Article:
C: Design rule you don’t subscribe to?
CA: I believe most design rules are meant to be guidelines more than strict rules. One of my favourite rules to break is the idea that everything needs to be symmetrical and perfectly balanced. Think of those two matching end tables on either side of a couch with matching lamps that also match the big lamp in the corner. It can get so boring, so fast. I love when there is a colour, furniture piece, or item thrown in that is completely unexpected and doesn’t match anything to the point that it does match. A well done asymmetrical design can read as symmetrical and balanced even if it’s not.
C: Recent project that inspired you?
CA: As an Instagrammer, my own house is inevitably my main source of project inspiration. Not a month goes by that I am not doing something new whether it’s plant-styling, painting a wall, installing new decor or starting a DIY project. Additionally, I recently completed a new cottage design in Whiteshell, MB, that is under construction. It will consist of a cathedral pine ceiling, hardwood floors, birch countertops, a stone fireplace, and large timbers throughout. I’m thrilled to see all of the natural materials come together.
C: Favourite texture/pattern/colour?
CA: Wood grains, veins in a slab of granite, raw iron or corten steel that is starting to weather. Natural materials seem to have a way of making us feel warm and comfortable yet read as modern and contemporary. I think as humans we automatically connect with real materials much differently than synthetic ones. I love letting the natural characteristics of a material determine the design of everything else.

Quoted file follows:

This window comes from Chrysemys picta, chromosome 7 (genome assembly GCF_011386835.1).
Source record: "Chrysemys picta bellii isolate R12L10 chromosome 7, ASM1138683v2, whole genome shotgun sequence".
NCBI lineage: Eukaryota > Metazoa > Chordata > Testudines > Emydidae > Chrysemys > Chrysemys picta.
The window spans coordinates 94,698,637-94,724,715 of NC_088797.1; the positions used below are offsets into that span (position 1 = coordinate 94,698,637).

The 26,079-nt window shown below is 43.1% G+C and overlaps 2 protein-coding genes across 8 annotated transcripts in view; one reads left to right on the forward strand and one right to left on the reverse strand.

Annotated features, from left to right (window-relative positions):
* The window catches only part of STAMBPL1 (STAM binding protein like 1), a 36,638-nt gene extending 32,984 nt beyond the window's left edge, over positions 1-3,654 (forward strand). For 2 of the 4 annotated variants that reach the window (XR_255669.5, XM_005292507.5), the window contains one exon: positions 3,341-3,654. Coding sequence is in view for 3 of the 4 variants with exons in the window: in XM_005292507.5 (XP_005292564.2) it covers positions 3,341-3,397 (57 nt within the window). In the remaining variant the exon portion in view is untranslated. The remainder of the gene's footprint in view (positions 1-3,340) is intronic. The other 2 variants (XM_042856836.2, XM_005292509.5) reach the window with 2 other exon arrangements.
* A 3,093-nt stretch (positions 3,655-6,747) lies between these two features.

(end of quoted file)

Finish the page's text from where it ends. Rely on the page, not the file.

C: What is “good design” to you?
CA: Functionality over everything. There is nothing worse than a beautiful design that does not function well. What’s the point? I think this is actually the hardest part of being a designer – ensuring everything is functional but is also beautiful. I live by the rule that If no one notices how good your design is, you’ve done it right.
C: Pack your bag! You’re moving into a famous home. Whose is it?
CA: Frank Lloyd Wright’s Falling Water, of course. I mean, look at it! Intimately situated in the middle of the woods surrounded by natural streams, I don’t know if it gets any better. The interior is full of natural stone, incredible natural lighting and revolves around the concept of blurring the boundaries between the outdoors and indoors. It’s incredible.